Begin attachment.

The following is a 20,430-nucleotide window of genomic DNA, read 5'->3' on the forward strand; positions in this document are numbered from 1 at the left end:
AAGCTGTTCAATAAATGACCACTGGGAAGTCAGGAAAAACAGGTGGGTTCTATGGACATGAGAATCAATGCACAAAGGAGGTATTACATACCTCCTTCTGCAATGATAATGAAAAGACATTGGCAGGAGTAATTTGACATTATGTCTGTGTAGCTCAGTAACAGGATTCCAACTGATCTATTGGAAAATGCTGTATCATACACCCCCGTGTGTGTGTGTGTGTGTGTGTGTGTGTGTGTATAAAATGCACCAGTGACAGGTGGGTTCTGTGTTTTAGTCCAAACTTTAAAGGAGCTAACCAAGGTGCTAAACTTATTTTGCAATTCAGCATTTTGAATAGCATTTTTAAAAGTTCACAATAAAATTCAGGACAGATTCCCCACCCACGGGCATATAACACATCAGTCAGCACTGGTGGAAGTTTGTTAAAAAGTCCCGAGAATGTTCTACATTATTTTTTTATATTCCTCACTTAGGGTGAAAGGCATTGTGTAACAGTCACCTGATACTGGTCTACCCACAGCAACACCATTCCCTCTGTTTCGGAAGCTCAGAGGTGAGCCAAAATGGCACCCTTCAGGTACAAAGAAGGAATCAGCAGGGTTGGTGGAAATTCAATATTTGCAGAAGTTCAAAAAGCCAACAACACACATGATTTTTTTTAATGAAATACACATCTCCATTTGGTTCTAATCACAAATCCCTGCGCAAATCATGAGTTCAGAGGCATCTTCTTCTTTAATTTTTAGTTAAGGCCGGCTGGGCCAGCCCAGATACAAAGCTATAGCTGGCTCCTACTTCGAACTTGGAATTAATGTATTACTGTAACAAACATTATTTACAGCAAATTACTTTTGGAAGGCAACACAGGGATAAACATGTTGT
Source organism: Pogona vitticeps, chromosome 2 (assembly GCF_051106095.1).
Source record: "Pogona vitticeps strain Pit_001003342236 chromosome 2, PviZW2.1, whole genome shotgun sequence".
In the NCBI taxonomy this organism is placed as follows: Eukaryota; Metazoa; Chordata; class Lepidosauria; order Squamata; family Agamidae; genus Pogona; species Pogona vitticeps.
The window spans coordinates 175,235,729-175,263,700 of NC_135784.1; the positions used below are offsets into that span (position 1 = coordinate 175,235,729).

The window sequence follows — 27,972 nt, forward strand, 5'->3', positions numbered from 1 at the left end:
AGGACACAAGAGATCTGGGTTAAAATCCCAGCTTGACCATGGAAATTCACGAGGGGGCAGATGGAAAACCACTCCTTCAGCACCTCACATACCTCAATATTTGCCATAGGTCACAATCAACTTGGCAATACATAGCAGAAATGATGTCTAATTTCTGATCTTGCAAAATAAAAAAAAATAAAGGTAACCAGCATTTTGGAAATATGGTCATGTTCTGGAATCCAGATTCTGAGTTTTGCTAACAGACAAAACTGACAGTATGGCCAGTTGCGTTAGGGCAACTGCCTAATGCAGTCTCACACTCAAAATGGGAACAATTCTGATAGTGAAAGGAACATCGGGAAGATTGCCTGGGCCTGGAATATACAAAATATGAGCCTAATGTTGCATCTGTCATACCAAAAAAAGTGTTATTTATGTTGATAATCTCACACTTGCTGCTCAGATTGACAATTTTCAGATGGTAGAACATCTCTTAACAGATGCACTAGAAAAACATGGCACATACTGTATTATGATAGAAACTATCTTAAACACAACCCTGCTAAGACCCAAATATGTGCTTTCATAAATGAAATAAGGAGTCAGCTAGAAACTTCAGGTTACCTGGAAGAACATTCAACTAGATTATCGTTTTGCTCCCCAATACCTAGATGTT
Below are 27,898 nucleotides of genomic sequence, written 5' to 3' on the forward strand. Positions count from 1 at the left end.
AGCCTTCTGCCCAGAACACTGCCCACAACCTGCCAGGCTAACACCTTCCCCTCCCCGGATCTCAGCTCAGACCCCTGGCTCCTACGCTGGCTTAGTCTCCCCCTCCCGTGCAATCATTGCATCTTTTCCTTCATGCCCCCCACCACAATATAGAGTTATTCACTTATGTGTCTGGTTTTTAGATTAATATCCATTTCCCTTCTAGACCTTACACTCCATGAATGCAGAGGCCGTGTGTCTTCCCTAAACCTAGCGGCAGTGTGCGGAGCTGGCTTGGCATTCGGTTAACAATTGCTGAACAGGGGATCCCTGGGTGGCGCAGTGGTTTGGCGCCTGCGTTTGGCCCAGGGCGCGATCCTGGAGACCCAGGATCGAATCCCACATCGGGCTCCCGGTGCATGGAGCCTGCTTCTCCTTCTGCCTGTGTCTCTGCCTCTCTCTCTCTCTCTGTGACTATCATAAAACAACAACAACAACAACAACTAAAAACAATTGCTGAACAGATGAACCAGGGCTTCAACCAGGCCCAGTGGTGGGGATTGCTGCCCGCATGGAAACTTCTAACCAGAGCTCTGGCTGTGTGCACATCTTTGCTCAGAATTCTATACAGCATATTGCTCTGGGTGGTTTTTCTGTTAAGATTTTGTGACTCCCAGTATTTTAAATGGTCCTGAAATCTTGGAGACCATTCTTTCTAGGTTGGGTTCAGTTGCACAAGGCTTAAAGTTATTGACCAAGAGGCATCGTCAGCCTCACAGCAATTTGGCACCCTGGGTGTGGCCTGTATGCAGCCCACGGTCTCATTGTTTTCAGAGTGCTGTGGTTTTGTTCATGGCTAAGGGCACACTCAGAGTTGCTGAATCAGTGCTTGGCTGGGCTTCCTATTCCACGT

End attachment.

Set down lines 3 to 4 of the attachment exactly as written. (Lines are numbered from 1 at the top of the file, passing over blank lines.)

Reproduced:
Source organism: Pogona vitticeps, chromosome 2 (assembly GCF_051106095.1).
Source record: "Pogona vitticeps strain Pit_001003342236 chromosome 2, PviZW2.1, whole genome shotgun sequence".